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Wine Reviews: Vicara Barbera "Cantico della Crosia" 1998 
by: Vino Joe (e-mail
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Vicara Barbera "Cantico della Crosia" 1998 is one of Vino Joe's Favorite Wines!

Let's get something straight about Beaujolais (BO-jah-lay). There are two types: one you drink, and one you don't. Interestingly, the one you don't happens to be one of the most popular wines in the USA. This is "Beaujolais Nouveau," the barely fermented grape juice that is released amidst great fanfare every year on the third Thursday of November. This highly publicized and advertised campaign was the brilliant creation of Georges DuBoeuf; though he's from France, it's no mistake that this marketing ploy coincides with the American Thanksgiving holiday and the unofficial beginning of wine-buying season (almost one-third of all wine purchases take place in November and December). Beaujolais Nouveau comes in prettily decorated bottles with flowery and colorful labels. The idea is the "Nouveau" will give you an idea of what the current vintage's other wines will be like, once they're ready (late spring/summer of the following year). This very young wine is fresh, vibrant, juicy and almost candy-like -- in the first week it's released. After that, the wine quickly loses its freshness, and is downright terrible by the end of the year; the scary thing is that many of these bottles are still on shelves, and purchased, through Easter. 

Now, the type of Beaujolais you DO drink is the "non-Nouveau," or any of the wines that have a specific appellation on the label. Some of these include Chenas, Brouilly, Fleurie, Julienas, Morgon and Moulin a Vent. Or the one we review here, Beaujolais Villages. Any of these wines are fruit-forward, have lots of bright and fun cherrylike flavors, soft tannins, good acid, and are enjoyed at room temperature or slightly chilled. Many snobs scoff at the simplicity of Beaujolais wines; however, I find them a hell of a lot of FUN! Most are under fifteen bucks, and the price plus the universal appeal (EVERYONE enjoys Beaujolais) make it a good choice for an outdoor barbecue or similar get-together.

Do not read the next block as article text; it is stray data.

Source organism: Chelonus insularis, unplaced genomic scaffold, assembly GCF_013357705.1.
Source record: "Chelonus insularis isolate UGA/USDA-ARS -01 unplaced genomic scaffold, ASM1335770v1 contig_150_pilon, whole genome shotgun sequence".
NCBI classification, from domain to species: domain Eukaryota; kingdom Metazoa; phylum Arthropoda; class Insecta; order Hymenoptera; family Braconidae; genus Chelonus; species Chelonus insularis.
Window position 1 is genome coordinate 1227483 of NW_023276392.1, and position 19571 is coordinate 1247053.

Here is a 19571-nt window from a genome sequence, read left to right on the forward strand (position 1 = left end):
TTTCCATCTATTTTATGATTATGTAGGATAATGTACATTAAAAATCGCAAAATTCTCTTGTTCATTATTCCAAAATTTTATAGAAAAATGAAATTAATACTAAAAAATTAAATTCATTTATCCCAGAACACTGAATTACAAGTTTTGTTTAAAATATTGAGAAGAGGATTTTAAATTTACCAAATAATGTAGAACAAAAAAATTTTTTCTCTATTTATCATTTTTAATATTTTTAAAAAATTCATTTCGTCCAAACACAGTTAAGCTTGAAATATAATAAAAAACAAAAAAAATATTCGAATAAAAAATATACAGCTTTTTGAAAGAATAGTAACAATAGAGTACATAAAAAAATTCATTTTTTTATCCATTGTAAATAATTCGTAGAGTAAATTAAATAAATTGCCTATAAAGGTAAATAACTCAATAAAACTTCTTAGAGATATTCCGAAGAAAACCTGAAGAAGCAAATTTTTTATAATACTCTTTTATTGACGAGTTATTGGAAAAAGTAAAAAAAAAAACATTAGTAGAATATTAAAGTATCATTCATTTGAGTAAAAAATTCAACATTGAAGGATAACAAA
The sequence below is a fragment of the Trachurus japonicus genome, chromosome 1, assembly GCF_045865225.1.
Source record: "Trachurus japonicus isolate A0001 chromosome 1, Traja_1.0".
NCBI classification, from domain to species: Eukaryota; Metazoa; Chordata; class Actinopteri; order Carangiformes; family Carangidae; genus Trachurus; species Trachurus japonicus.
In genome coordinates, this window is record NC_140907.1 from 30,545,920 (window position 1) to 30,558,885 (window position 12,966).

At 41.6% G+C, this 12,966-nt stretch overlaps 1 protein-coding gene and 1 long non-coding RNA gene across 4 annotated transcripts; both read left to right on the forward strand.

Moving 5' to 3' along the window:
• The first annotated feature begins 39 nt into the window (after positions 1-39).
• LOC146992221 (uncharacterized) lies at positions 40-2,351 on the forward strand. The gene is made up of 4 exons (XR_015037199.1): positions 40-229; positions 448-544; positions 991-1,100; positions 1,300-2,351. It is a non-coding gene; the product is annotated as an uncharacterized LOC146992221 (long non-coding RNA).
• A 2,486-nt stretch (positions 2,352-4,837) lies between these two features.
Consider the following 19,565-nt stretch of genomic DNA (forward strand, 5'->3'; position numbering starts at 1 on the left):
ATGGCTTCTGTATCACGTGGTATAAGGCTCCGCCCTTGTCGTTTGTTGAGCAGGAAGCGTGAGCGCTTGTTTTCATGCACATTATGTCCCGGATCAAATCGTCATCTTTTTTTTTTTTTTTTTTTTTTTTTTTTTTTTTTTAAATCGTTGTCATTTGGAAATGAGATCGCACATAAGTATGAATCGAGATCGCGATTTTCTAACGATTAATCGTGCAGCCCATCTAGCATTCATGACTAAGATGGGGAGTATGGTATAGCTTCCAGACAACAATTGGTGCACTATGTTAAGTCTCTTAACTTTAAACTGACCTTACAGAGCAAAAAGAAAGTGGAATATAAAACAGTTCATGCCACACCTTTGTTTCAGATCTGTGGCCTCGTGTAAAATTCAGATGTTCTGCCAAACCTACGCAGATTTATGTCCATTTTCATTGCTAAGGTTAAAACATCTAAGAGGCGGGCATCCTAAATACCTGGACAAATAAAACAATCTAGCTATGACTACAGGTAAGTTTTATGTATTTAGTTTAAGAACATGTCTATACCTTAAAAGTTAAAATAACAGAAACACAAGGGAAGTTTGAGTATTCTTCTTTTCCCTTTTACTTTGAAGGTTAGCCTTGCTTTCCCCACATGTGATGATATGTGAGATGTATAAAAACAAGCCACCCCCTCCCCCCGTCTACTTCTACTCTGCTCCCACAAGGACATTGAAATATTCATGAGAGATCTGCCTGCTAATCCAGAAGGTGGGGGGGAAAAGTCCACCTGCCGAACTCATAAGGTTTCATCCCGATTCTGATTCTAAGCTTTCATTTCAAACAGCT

The example here is from that marketing genius himself, Georges Duboeuf. Despite the insipid Nouveau that keeps him afloat, Duboeuf's other wines are very good -- and affordable. The Beaujolais Village has a faint nose of sour cherry, cranberry and black raspberry. Same fruits are tasted in the mouth. Good acidity, imperceptible tannins. Actually, it tastes kind of like a sour cherry pie.

This is a bright, simple red wine with a sharpness that screams for fatty or acidic food. A great match for simple, All-American fare such as cheeseburgers, pizza, tacos or a Philly cheesesteak. I enjoyed it with a beef burrito from a Tex-Mex takeout joint.

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